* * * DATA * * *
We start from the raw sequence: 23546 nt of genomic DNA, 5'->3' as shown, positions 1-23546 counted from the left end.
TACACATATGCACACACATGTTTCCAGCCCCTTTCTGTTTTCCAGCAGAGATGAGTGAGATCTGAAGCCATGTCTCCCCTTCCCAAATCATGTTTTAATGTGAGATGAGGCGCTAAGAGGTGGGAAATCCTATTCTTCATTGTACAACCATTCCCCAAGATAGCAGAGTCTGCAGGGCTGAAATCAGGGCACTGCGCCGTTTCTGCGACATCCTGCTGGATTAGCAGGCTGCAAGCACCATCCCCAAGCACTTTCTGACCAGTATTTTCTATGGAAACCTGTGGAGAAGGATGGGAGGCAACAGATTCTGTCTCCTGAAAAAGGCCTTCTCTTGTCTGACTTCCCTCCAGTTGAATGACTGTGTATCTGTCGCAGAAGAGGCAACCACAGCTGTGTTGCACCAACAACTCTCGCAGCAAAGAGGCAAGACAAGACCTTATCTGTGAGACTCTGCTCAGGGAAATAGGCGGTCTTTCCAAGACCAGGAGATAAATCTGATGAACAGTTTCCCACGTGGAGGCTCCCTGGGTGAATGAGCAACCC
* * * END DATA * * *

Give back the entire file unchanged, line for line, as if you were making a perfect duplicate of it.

We start from the raw sequence: 23546 nt of genomic DNA, 5'->3' as shown, positions 1-23546 counted from the left end.
TACACATATGCACACACATGTTTCCAGCCCCTTTCTGTTTTCCAGCAGAGATGAGTGAGATCTGAAGCCATGTCTCCCCTTCCCAAATCATGTTTTAATGTGAGATGAGGCGCTAAGAGGTGGGAAATCCTATTCTTCATTGTACAACCATTCCCCAAGATAGCAGAGTCTGCAGGGCTGAAATCAGGGCACTGCGCCGTTTCTGCGACATCCTGCTGGATTAGCAGGCTGCAAGCACCATCCCCAAGCACTTTCTGACCAGTATTTTCTATGGAAACCTGTGGAGAAGGATGGGAGGCAACAGATTCTGTCTCCTGAAAAAGGCCTTCTCTTGTCTGACTTCCCTCCAGTTGAATGACTGTGTATCTGTCGCAGAAGAGGCAACCACAGCTGTGTTGCACCAACAACTCTCGCAGCAAAGAGGCAAGACAAGACCTTATCTGTGAGACTCTGCTCAGGGAAATAGGCGGTCTTTCCAAGACCAGGAGATAAATCTGATGAACAGTTTCCCACGTGGAGGCTCCCTGGGTGAATGAGCAACCC